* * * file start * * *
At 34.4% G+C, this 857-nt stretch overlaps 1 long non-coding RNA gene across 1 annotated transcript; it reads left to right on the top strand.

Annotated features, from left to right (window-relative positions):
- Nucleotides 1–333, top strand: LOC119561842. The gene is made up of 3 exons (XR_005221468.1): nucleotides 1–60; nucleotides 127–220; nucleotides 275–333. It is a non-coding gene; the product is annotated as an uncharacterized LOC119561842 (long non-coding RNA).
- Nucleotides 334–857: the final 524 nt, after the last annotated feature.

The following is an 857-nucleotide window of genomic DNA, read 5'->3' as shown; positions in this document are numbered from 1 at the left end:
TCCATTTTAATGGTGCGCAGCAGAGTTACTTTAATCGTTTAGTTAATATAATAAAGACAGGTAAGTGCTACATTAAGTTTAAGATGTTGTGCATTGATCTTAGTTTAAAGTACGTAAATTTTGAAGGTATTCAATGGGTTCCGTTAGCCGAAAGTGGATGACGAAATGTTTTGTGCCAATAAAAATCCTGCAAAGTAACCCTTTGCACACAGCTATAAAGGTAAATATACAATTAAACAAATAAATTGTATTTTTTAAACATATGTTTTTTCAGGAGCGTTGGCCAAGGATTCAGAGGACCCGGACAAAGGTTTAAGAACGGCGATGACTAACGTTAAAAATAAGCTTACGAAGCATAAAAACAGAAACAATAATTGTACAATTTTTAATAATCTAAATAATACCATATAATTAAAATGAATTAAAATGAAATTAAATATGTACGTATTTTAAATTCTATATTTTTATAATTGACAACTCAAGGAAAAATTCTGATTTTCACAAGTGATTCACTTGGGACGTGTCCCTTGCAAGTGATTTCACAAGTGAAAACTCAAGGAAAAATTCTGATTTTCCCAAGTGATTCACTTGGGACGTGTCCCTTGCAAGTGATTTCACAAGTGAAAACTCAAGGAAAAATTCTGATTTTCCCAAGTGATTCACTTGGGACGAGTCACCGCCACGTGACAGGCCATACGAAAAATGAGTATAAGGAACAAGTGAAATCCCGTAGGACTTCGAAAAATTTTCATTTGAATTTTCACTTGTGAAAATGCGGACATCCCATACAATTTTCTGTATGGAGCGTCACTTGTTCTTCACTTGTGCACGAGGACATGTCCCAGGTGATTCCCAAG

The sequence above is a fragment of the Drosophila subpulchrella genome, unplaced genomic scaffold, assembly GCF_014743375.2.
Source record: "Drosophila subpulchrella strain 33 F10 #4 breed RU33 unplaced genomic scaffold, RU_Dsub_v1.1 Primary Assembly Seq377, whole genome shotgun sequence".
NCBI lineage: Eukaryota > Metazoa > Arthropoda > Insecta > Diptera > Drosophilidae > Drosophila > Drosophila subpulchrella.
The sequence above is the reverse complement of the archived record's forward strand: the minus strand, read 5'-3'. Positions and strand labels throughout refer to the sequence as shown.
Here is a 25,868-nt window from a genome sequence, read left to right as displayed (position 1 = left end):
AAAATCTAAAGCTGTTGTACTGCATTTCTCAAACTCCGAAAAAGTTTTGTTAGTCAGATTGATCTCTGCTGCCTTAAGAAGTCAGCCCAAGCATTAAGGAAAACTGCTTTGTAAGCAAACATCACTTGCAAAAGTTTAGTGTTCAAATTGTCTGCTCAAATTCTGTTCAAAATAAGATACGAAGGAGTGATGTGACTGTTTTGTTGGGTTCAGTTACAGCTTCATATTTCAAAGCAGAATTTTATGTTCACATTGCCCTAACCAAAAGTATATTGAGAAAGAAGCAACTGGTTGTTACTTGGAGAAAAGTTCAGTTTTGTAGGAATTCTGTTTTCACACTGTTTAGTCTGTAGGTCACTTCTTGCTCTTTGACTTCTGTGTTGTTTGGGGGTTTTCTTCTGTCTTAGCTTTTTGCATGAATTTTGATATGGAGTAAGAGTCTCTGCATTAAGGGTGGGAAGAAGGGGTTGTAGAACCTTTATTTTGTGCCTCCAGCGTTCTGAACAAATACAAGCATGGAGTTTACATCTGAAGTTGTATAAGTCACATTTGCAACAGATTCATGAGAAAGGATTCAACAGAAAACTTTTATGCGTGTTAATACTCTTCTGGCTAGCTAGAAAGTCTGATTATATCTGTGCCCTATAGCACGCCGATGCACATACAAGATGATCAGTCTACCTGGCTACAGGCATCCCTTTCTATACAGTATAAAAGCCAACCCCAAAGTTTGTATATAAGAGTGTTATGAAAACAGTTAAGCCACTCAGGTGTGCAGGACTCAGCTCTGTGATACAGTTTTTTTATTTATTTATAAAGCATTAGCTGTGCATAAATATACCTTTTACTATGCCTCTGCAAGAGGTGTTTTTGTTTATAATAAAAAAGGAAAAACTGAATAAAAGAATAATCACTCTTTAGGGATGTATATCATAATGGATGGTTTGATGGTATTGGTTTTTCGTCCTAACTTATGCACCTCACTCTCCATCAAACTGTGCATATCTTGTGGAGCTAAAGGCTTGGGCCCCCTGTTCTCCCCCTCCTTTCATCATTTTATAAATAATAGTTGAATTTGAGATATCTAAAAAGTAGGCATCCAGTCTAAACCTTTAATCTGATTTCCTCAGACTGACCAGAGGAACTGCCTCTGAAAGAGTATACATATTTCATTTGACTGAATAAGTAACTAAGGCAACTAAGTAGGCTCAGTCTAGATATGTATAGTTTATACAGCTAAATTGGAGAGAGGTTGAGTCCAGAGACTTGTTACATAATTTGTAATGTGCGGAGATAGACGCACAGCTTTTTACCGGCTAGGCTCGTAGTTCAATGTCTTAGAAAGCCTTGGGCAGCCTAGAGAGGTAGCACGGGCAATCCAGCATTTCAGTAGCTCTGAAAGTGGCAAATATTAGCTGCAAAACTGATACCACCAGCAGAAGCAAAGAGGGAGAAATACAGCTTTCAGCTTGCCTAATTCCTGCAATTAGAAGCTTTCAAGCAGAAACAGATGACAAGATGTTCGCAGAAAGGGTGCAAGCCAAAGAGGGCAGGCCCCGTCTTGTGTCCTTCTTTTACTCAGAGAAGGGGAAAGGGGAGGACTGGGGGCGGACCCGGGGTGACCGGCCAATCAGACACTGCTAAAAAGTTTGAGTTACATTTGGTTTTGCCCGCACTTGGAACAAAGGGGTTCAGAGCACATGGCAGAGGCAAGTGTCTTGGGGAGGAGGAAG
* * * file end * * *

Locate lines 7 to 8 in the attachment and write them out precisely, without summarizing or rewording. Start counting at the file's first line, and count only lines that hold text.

The sequence above is a fragment of the Drosophila subpulchrella genome, unplaced genomic scaffold, assembly GCF_014743375.2.
Source record: "Drosophila subpulchrella strain 33 F10 #4 breed RU33 unplaced genomic scaffold, RU_Dsub_v1.1 Primary Assembly Seq377, whole genome shotgun sequence".